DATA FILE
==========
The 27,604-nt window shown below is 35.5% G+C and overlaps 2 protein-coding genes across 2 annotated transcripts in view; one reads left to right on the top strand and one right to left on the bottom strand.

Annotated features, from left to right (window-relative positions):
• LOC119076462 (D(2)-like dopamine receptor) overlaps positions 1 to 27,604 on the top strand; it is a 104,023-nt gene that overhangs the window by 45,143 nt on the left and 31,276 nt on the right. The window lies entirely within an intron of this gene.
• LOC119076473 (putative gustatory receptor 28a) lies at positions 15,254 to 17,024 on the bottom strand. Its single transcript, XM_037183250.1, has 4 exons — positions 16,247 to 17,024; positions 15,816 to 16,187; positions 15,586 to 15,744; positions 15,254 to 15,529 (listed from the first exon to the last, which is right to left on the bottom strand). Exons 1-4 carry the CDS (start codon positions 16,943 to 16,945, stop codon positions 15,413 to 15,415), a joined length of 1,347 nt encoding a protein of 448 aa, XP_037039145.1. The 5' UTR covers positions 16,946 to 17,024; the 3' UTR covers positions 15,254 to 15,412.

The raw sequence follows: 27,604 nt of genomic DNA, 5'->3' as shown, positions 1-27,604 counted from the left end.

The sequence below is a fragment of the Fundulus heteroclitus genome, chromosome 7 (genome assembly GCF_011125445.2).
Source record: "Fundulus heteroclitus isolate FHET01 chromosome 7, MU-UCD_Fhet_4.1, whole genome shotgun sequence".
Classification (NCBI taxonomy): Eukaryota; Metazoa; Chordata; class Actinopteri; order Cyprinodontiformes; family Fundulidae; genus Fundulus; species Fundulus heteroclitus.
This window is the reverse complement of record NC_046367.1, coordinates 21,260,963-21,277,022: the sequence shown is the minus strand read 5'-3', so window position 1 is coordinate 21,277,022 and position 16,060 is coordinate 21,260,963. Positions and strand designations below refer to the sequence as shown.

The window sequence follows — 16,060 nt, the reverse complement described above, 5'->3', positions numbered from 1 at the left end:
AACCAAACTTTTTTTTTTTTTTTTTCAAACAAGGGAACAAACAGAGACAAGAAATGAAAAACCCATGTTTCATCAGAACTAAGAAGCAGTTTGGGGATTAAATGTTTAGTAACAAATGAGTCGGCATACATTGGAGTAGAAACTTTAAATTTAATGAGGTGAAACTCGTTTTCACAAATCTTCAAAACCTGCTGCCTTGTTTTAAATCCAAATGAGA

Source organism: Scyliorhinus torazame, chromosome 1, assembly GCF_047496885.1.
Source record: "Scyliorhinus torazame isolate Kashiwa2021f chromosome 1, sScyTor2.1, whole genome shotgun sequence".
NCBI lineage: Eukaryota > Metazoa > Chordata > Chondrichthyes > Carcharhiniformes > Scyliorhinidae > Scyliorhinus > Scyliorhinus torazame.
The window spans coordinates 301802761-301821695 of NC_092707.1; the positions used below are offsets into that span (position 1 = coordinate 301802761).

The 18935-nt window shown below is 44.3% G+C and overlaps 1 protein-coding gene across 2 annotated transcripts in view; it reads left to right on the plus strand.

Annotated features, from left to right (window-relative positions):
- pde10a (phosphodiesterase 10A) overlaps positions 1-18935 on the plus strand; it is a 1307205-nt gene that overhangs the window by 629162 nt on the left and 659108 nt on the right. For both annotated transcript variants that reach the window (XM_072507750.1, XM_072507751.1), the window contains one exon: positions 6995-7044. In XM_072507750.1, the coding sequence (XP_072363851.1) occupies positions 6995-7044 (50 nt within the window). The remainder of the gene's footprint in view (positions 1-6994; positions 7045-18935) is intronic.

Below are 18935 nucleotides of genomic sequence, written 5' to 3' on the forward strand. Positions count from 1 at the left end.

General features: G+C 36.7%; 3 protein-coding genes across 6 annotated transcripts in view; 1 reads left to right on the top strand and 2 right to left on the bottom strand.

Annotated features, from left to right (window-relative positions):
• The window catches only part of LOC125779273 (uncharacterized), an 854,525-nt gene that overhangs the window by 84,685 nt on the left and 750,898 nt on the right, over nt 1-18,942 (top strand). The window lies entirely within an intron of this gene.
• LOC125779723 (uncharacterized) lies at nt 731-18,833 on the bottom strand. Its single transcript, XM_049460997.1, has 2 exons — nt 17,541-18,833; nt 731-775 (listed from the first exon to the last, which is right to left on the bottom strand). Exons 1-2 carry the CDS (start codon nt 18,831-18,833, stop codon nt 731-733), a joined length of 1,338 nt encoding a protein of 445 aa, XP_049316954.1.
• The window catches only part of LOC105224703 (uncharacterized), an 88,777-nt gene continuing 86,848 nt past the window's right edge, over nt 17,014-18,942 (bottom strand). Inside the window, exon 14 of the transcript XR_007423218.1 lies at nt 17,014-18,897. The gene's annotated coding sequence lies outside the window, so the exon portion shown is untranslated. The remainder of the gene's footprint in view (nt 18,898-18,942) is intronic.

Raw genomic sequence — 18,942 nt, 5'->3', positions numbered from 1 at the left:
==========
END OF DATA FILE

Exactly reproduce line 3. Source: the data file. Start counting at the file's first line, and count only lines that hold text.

• LOC119076462 (D(2)-like dopamine receptor) overlaps positions 1 to 27,604 on the top strand; it is a 104,023-nt gene that overhangs the window by 45,143 nt on the left and 31,276 nt on the right. The window lies entirely within an intron of this gene.